Working with Images on Hub

Hey! Welcome to this example notebook to help you understand how to work with Image datasets on Hub. Let’s get started with a simple dataset: Dogs vs Cats. This training archive consists of 25,000 images (Split into half for Dogs and Cats). The model’s performance is tested is tested on test1.zip (1 = dog, 0 = cat). Dataset is avaiable at Kaggle

If you want to run this code yourself, check out the notebook here!

Imports

First, let’s import all the necessary packages and libraries:

import os
import pandas as pd
import numpy as np
from numpy import asarray
from tqdm import tqdm
import hub
from hub.schema import Image, ClassLabel
from PIL import Image
from skimage.transform import resize
from skimage import img_as_ubyte
from hub import Dataset, transform, schema
from sklearn.model_selection import train_test_split

import matplotlib.pyplot as plt
%matplotlib inline

Reading Sample Images

from matplotlib import pyplot
from matplotlib.image import imread

folder = 'train/'
for i in range(9):
	pyplot.subplot(330 + 1 + i)
    # plot dog photos from the dogs vs cats dataset
	filename = folder + 'dog.' + str(i) + '.jpg'
	image = imread(filename)
	pyplot.imshow(image)
pyplot.show()

_images/working_with_images1.png

Now, let’s just collect all the filenames corresponding to cat images and append them to one common DataFrame.

Note: There are various ways of uploading datasets to Hub. However, we will use a DataFrame for this example.

images_df = pd.DataFrame()
root_dir = '/content/train/'
count = 0
for i in range(12500):
  with Image.open(root_dir+'cat.'+str(i) + ' resized' +'.jpg', 'r') as fin:
    images_df = images_df.append({'Image' : asarray(fin) , 'Label': 0}, ignore_index = True)
    count += 1
fin.close()

Let’s now do the same for the dog images.

for i in range(12500):
  with Image.open(root_dir+'dog.'+str(i) + ' resized' +'.jpg', 'r') as fin:
    images_df = images_df.append({'Image' : asarray(fin) , 'Label': 1}, ignore_index = True)
    count += 1
fin.close()

Uploading the dataset to Hub

# Set the value of url to <your_username>/<dataset_name>
url = "Eshan/dogsvscats"

# Define the schema for our dataset, out dataset will include an image with a corresponding label
my_schema={
        "image": schema.Image(shape=(None,None , 3), max_shape=(150,150,3), dtype="uint8"),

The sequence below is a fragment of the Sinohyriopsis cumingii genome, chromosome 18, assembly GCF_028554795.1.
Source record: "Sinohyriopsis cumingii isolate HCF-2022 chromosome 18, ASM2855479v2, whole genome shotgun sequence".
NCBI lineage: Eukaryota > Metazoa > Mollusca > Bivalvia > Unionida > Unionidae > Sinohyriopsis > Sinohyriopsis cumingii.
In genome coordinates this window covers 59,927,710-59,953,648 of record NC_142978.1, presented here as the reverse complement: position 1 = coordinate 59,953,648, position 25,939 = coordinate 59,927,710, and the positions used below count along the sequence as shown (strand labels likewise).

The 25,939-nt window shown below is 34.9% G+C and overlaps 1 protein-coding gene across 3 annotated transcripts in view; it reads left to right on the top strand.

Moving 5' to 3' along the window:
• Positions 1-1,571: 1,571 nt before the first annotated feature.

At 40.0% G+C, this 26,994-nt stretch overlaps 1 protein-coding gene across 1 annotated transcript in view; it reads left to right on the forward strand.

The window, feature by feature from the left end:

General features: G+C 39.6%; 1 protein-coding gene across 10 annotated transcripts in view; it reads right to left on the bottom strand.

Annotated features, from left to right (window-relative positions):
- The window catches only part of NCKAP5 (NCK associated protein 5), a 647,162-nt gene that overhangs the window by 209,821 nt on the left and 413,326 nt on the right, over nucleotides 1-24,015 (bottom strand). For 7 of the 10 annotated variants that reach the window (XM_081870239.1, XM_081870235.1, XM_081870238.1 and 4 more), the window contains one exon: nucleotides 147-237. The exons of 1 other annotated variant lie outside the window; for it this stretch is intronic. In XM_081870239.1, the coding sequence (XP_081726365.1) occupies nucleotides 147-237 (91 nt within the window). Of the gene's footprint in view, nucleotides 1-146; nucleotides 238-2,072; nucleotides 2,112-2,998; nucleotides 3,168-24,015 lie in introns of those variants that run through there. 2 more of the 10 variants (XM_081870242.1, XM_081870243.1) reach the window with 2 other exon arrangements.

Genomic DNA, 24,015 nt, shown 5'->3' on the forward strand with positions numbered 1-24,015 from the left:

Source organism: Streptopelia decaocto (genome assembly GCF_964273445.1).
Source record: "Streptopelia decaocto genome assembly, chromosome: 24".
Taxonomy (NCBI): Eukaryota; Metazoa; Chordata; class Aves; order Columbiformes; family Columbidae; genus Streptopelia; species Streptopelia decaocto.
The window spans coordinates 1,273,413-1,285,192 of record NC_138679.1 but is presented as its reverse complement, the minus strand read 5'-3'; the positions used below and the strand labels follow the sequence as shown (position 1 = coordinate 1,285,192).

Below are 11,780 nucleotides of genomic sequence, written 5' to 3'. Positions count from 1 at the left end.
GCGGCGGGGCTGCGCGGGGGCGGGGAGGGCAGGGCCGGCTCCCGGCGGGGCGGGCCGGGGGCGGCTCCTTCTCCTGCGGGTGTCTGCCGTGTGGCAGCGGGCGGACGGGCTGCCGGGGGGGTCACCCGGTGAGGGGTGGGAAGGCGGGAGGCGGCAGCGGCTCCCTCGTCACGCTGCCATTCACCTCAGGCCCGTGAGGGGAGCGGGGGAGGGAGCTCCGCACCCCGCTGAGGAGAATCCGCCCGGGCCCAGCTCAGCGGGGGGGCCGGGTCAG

"label": ClassLabel(num_classes=2)}

ds = hub.Dataset(url, shape=(25000,), schema=my_schema)
for i in tqdm(range(len(ds))):
    ds["image", i] = images_df["Image"][i]
    ds["label", i] = images_df["Label"][i]
# Saving the dataset to the cloud:
ds.flush()

Please note that there is no need to run this piece of code multiple times. Once you’ve run this cell once, you can find your dataset at https://app.activeloop.ai, and you can call that dataset at anytime, simply by running the line below.

ds = hub.Dataset(url) # Where url is the same as the code above

Upload your dataset once, then just keep calling it for your use case! In the cases of many popular datasets such as the one we’re using right now, you don’t even need to download the dataset yourself. Simply run the code above with the correct url, and you’re good to go!

Pre-processing Data using Hub Transform

Our dataset would require pre-processing before we train on it. Let’s use Hub’s transform method to quickly resize all images to 150x150x3 and store it in a new dataset resized_dogsvscats

Schema for new dataset

new_schema = {
    "resized_image": schema.Image(shape=(150, 150, 3), dtype="uint8"),
    "label": ClassLabel(num_classes=2)
}

Hub transform method to resize images

@hub.transform(schema=new_schema)
def resize_transform(index):
    image = resize(ds['image', index].compute(), (150, 150, 3), anti_aliasing=True)
    image = img_as_ubyte(image)  # recast from float to uint8
    label = int(ds['label', index].compute())
    return {
        "resized_image": image,
        "label": label
    }

Transform object and store in our Resized dataset

ds2 = resize_transform(range(25000))

url = "Eshan/resized_dogsvscats"
ds3 = ds2.store(url)

Hub in Action

Let’s try to see Hub in action. We’ll train a binary classification model, streaming the data from Hub.

# Training dataset
train_dataset = np.array([item["resized_image"].compute() for item in ds3])
X = np.reshape(train_dataset, (train_dataset.shape[0], -1))
# Training Labels
y = ds["label"].compute() 
from sklearn.model_selection import train_test_split
from sklearn.linear_model import LogisticRegressionCV
clf = LogisticRegressionCV()

X_train, X_test, y_train, y_test = train_test_split(X, y, random_state=1, test_size=0.2, shuffle=True)
clf.fit(X_train, y_train)

Let’s make some predictions based on our model:

classes = {0: 'cats',
           1: 'dogs'}

def show_image_prediction(X, idx, model) :
  image = X[idx].reshape(1,-1)
  image_class = classes[model.predict(image).item()]
  image = image.reshape((150, 150, 3))
  plt.figure(figsize = (4,2))
  plt.imshow(image)
  plt.title("Test {} : Image prediction: {}".format(idx, image_class))
  plt.show()

for i in np.random.randint(0, len(X_test), 3) :
  show_image_prediction(X_test, i, clf)

_images/working_with_images2.png

Conclusion

Hopefully, this example as given you a good idea on the powerful capabilities of Hub and the use cases it has. Again, the notebook is available on Google Colaboratory for your reference here.